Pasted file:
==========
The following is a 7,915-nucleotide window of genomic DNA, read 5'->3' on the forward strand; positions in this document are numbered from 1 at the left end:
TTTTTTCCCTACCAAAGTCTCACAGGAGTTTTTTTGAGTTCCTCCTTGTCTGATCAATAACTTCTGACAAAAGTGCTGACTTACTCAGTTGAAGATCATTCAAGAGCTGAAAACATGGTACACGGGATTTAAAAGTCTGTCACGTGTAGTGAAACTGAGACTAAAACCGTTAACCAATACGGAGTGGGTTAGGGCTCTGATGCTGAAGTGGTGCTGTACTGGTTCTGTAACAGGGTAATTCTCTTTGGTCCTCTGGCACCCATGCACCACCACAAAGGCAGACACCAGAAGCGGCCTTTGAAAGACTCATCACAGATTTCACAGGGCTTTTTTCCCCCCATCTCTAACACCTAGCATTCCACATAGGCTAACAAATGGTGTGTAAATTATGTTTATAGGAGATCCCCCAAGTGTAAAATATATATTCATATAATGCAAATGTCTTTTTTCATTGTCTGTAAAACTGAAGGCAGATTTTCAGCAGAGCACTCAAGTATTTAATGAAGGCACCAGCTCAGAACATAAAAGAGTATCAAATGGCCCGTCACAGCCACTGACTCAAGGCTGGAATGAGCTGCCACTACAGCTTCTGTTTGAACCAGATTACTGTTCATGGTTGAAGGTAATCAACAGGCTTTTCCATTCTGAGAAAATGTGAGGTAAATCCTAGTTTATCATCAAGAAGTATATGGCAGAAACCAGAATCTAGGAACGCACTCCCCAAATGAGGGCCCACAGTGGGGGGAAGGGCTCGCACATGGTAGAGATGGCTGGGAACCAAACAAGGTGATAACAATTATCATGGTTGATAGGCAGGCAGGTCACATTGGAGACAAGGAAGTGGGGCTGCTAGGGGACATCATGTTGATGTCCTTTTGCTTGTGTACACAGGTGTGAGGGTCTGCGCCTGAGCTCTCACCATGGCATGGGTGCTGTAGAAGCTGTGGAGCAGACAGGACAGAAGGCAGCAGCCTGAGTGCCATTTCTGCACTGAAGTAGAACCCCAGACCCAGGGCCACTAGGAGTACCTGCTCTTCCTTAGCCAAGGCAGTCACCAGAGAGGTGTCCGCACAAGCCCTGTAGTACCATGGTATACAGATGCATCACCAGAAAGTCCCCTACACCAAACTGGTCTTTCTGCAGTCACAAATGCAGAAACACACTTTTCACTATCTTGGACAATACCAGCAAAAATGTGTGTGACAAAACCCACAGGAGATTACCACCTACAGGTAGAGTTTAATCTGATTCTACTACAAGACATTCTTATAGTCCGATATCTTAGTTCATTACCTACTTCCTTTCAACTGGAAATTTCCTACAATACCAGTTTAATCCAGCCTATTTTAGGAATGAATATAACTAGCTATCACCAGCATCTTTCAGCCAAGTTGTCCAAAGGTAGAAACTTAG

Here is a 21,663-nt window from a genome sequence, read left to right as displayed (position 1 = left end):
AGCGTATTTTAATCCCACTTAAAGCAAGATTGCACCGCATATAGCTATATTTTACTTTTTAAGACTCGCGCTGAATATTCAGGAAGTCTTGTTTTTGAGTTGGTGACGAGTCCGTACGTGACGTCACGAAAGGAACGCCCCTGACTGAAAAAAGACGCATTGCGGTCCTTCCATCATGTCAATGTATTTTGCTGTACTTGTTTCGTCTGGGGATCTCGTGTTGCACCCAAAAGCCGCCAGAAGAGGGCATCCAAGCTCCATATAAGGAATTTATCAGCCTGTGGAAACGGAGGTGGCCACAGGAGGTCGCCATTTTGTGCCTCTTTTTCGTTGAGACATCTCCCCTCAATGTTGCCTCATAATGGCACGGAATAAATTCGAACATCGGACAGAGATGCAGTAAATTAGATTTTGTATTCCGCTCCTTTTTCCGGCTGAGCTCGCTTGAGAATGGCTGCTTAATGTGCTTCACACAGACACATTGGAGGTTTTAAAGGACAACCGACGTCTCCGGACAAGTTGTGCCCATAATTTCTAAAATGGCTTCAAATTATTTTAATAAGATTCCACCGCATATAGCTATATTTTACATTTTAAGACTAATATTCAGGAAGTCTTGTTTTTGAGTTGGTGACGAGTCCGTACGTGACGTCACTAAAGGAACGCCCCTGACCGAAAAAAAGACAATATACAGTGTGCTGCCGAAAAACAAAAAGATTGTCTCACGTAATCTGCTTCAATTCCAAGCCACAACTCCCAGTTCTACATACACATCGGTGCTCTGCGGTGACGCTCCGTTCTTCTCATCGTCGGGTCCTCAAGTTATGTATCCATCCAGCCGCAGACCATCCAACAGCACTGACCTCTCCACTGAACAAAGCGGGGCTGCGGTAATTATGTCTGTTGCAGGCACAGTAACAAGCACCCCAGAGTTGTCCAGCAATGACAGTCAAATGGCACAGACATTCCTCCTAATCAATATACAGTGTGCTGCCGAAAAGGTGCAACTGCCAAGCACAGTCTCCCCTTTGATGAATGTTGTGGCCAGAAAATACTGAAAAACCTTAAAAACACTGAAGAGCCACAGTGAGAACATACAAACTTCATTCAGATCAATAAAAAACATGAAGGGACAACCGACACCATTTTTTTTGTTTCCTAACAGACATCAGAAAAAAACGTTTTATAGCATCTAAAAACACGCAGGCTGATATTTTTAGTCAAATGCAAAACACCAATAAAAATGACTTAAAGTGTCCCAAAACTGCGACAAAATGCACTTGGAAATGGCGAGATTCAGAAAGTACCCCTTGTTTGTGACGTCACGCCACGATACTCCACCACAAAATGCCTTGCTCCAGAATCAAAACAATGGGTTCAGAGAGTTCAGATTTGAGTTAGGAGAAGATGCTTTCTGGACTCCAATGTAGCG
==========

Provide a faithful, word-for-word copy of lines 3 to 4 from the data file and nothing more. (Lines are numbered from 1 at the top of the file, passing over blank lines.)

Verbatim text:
Here is a 21,663-nt window from a genome sequence, read left to right as displayed (position 1 = left end):
AGCGTATTTTAATCCCACTTAAAGCAAGATTGCACCGCATATAGCTATATTTTACTTTTTAAGACTCGCGCTGAATATTCAGGAAGTCTTGTTTTTGAGTTGGTGACGAGTCCGTACGTGACGTCACGAAAGGAACGCCCCTGACTGAAAAAAGACGCATTGCGGTCCTTCCATCATGTCAATGTATTTTGCTGTACTTGTTTCGTCTGGGGATCTCGTGTTGCACCCAAAAGCCGCCAGAAGAGGGCATCCAAGCTCCATATAAGGAATTTATCAGCCTGTGGAAACGGAGGTGGCCACAGGAGGTCGCCATTTTGTGCCTCTTTTTCGTTGAGACATCTCCCCTCAATGTTGCCTCATAATGGCACGGAATAAATTCGAACATCGGACAGAGATGCAGTAAATTAGATTTTGTATTCCGCTCCTTTTTCCGGCTGAGCTCGCTTGAGAATGGCTGCTTAATGTGCTTCACACAGACACATTGGAGGTTTTAAAGGACAACCGACGTCTCCGGACAAGTTGTGCCCATAATTTCTAAAATGGCTTCAAATTATTTTAATAAGATTCCACCGCATATAGCTATATTTTACATTTTAAGACTAATATTCAGGAAGTCTTGTTTTTGAGTTGGTGACGAGTCCGTACGTGACGTCACTAAAGGAACGCCCCTGACCGAAAAAAAGACAATATACAGTGTGCTGCCGAAAAACAAAAAGATTGTCTCACGTAATCTGCTTCAATTCCAAGCCACAACTCCCAGTTCTACATACACATCGGTGCTCTGCGGTGACGCTCCGTTCTTCTCATCGTCGGGTCCTCAAGTTATGTATCCATCCAGCCGCAGACCATCCAACAGCACTGACCTCTCCACTGAACAAAGCGGGGCTGCGGTAATTATGTCTGTTGCAGGCACAGTAACAAGCACCCCAGAGTTGTCCAGCAATGACAGTCAAATGGCACAGACATTCCTCCTAATCAATATACAGTGTGCTGCCGAAAAGGTGCAACTGCCAAGCACAGTCTCCCCTTTGATGAATGTTGTGGCCAGAAAATACTGAAAAACCTTAAAAACACTGAAGAGCCACAGTGAGAACATACAAACTTCATTCAGATCAATAAAAAACATGAAGGGACAACCGACACCATTTTTTTTGTTTCCTAACAGACATCAGAAAAAAACGTTTTATAGCATCTAAAAACACGCAGGCTGATATTTTTAGTCAAATGCAAAACACCAATAAAAATGACTTAAAGTGTCCCAAAACTGCGACAAAATGCACTTGGAAATGGCGAGATTCAGAAAGTACCCCTTGTTTGTGACGTCACGCCACGATACTCCACCACAAAATGCCTTGCTCCAGAATCAAAACAATGGGTTCAGAGAGTTCAGATTTGAGTTAGGAGAAGATGCTTTCTGGACTCCAATGTAGCG